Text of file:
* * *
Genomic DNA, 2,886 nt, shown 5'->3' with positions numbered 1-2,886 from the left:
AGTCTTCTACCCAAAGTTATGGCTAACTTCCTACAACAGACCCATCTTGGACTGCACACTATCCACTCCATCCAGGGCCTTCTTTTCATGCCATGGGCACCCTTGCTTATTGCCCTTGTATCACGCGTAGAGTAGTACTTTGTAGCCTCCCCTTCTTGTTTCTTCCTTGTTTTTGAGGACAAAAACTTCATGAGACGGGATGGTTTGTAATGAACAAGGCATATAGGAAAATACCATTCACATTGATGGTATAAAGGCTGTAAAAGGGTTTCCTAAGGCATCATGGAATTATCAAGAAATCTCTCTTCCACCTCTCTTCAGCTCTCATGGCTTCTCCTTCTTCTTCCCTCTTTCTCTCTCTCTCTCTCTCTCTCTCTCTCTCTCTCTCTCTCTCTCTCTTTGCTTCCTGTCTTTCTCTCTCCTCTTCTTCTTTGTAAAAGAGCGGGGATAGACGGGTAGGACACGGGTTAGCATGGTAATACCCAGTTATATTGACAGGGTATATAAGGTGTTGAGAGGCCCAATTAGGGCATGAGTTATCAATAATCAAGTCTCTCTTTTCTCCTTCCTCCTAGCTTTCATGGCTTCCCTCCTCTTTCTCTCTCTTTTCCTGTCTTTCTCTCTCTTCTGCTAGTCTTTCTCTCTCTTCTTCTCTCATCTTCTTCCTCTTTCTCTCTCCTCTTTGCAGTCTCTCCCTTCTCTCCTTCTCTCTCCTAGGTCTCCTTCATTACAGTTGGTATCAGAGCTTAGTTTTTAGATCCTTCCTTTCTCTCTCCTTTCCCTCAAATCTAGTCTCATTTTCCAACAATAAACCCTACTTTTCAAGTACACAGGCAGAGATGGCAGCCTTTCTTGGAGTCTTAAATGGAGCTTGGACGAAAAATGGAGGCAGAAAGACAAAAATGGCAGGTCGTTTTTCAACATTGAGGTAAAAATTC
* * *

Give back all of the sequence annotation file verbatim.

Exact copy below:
Genomic DNA, 2,886 nt, shown 5'->3' with positions numbered 1-2,886 from the left:
AGTCTTCTACCCAAAGTTATGGCTAACTTCCTACAACAGACCCATCTTGGACTGCACACTATCCACTCCATCCAGGGCCTTCTTTTCATGCCATGGGCACCCTTGCTTATTGCCCTTGTATCACGCGTAGAGTAGTACTTTGTAGCCTCCCCTTCTTGTTTCTTCCTTGTTTTTGAGGACAAAAACTTCATGAGACGGGATGGTTTGTAATGAACAAGGCATATAGGAAAATACCATTCACATTGATGGTATAAAGGCTGTAAAAGGGTTTCCTAAGGCATCATGGAATTATCAAGAAATCTCTCTTCCACCTCTCTTCAGCTCTCATGGCTTCTCCTTCTTCTTCCCTCTTTCTCTCTCTCTCTCTCTCTCTCTCTCTCTCTCTCTCTCTCTCTCTCTTTGCTTCCTGTCTTTCTCTCTCCTCTTCTTCTTTGTAAAAGAGCGGGGATAGACGGGTAGGACACGGGTTAGCATGGTAATACCCAGTTATATTGACAGGGTATATAAGGTGTTGAGAGGCCCAATTAGGGCATGAGTTATCAATAATCAAGTCTCTCTTTTCTCCTTCCTCCTAGCTTTCATGGCTTCCCTCCTCTTTCTCTCTCTTTTCCTGTCTTTCTCTCTCTTCTGCTAGTCTTTCTCTCTCTTCTTCTCTCATCTTCTTCCTCTTTCTCTCTCCTCTTTGCAGTCTCTCCCTTCTCTCCTTCTCTCTCCTAGGTCTCCTTCATTACAGTTGGTATCAGAGCTTAGTTTTTAGATCCTTCCTTTCTCTCTCCTTTCCCTCAAATCTAGTCTCATTTTCCAACAATAAACCCTACTTTTCAAGTACACAGGCAGAGATGGCAGCCTTTCTTGGAGTCTTAAATGGAGCTTGGACGAAAAATGGAGGCAGAAAGACAAAAATGGCAGGTCGTTTTTCAACATTGAGGTAAAAATTC